While besides Infosys, among the IT biggies, Wipro and Nasdaq-listed Cognizant Technology Solutions give quarterly guidance, Tata Consultancy Services and HCL Technologies do not make projections. Outside of the IT sector, very few companies like Larsen & Toubro and Sun Pharmaceutical Industries provide guidance, which is annual in both their cases. This is contrary to the norm in the US where 44% of companies give financial guidance and only 8% don’t give either financial or nonfinancial guidance, according to a September 2012 study by the National Investor Relations Institute (Niri).
There have been arguments for and against the practice of guidance since slowly but steadily more and more big companies are shying away from the practice. Soon after he took charge as CEO of Unilever in January 2009, Paul Polman did away with earnings guidance.
Unilever joined the ranks of companies like Warren Buffett’s Berkshire Hathaway Inc and Google Inc. If not altogether scrap guidance, companies are turning to annual guidance. “Among Niri respondents who do not provide quarterly earnings guidance, nearly three quarters refrain to focus on long-term company performance,” says the study. At the height of the downturn in 2008-09, quarterly guidance by companies fell by a third, but has since recovered.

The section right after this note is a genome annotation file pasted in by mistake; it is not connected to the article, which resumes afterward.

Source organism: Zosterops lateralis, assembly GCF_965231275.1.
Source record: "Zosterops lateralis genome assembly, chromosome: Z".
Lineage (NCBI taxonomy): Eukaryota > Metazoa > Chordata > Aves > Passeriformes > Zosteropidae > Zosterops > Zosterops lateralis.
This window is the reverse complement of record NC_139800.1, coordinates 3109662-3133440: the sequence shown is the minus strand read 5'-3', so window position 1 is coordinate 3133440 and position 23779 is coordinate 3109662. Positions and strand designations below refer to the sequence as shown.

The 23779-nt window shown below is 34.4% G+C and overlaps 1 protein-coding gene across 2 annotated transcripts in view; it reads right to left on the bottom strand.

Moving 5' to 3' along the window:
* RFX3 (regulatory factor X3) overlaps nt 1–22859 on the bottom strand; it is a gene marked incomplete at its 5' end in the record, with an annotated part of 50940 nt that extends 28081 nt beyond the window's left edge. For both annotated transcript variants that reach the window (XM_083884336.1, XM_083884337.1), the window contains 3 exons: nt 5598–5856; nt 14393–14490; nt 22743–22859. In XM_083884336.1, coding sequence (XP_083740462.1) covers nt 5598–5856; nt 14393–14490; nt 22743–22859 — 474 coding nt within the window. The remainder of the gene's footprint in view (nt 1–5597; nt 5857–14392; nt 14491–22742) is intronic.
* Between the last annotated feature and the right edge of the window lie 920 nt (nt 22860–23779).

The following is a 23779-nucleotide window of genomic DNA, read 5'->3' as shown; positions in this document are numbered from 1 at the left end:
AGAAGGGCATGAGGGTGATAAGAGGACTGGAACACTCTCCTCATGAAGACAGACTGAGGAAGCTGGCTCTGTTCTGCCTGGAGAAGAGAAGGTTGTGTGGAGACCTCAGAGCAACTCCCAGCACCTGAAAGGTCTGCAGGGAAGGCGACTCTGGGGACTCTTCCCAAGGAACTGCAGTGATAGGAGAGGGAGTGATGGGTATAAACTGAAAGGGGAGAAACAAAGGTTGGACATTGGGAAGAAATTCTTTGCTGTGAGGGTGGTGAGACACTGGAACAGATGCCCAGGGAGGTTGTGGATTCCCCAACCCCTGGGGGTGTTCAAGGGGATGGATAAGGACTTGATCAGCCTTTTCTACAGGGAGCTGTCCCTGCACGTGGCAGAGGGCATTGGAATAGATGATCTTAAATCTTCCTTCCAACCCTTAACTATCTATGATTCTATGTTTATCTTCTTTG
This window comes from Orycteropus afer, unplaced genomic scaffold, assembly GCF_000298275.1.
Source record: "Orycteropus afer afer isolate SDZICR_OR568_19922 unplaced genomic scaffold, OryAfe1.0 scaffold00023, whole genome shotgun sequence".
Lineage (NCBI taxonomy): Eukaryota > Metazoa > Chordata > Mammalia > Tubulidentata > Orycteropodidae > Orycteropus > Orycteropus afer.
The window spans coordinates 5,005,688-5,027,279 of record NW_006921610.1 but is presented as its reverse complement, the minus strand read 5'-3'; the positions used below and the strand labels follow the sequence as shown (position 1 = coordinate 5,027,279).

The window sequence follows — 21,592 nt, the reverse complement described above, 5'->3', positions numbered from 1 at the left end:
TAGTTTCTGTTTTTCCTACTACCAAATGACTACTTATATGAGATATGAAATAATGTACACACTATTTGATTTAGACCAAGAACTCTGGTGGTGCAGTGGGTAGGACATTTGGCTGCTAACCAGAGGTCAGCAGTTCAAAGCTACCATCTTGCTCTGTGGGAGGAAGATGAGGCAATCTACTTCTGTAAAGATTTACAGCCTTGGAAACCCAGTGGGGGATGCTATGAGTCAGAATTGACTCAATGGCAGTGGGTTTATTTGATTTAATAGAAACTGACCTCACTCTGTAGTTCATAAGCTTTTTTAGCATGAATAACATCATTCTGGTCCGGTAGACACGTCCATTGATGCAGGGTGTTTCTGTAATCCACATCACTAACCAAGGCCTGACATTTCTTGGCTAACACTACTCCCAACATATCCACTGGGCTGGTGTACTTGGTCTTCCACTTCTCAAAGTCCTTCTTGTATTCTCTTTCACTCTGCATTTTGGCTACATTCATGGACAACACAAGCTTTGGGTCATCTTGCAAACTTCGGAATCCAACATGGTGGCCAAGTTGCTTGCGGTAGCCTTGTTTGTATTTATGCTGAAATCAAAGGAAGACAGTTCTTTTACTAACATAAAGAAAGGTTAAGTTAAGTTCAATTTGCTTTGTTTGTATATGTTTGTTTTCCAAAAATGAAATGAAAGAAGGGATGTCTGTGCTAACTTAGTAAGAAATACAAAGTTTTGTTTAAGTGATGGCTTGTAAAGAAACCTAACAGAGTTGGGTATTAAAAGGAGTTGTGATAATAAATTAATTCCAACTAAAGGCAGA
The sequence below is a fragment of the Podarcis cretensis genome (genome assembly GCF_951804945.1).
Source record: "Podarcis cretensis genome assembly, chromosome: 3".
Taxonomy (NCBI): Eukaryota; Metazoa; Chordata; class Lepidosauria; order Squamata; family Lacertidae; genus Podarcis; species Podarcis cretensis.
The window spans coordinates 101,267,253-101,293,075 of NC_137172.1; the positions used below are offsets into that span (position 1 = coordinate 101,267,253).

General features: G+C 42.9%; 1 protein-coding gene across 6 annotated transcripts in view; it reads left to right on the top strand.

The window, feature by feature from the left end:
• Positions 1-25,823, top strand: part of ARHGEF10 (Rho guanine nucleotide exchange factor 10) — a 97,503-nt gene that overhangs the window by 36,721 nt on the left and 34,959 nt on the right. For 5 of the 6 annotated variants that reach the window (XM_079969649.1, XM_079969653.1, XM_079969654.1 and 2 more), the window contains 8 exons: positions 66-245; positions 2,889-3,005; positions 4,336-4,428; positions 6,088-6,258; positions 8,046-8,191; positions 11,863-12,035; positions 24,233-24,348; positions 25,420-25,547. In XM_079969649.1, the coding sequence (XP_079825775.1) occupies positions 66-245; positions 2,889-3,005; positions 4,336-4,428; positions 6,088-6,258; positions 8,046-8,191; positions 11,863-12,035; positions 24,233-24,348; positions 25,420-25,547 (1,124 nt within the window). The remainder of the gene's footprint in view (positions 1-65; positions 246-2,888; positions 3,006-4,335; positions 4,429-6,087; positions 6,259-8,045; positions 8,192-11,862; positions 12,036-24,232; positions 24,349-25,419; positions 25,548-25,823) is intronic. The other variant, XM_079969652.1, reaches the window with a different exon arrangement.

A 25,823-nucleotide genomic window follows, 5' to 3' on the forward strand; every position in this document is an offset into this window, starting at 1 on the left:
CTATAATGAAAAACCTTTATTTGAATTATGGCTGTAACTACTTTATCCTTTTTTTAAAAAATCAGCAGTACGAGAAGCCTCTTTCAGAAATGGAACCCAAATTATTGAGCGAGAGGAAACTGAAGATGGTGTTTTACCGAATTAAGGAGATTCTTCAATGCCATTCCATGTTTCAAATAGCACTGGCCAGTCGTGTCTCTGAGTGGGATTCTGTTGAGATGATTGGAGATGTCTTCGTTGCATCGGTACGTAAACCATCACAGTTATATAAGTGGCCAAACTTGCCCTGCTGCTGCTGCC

According to a US research paper titled “Is silence golden? An empirical analysis of firms that stop giving quarterly guidance”, firms are more likely to stop giving guidance if its managers are certain that they will have bad news in the future. While the paper adds that there is no evidence that stoppage of guidance increases the stock’s volatility or lowers analyst following, there is an increase in the variance of analyst forecasts and a drop in the accuracy of analyst forecasts.
Notable companies in the US that don’t give guidance:
* Google Inc
* Costco Wholesale Corp
* Berkshire Hathaway Inc
THE COCKROACH PROBLEM
Shivaram Rajgopal, professor of accounting at Emory University’s Goizueta Business School and also co-author of the paper, says quarterly guidance is like a treadmill, you can’t get off. “Missing earnings guidance is like having the ‘cockroach problem’. If you walk into a house and find a cockroach, you believe there are more hidden. Analysts believe the same when a company misses its guidance or stops guidance,” he adds.
R Shankar Raman, chief financial officer of Larsen & Toubro, India’s largest engineering and construction company, says it is with a lot of strain that the company gives annual guidance. “A guidance is not a commitment but markets take it as a commitment and hang organisations if they miss guidance. In times like this, giving guidance is like the meteorological department forecasting the weather,” he adds. L&T gives annual guidance on revenues, order inflows and margins in some major engineering and construction segments.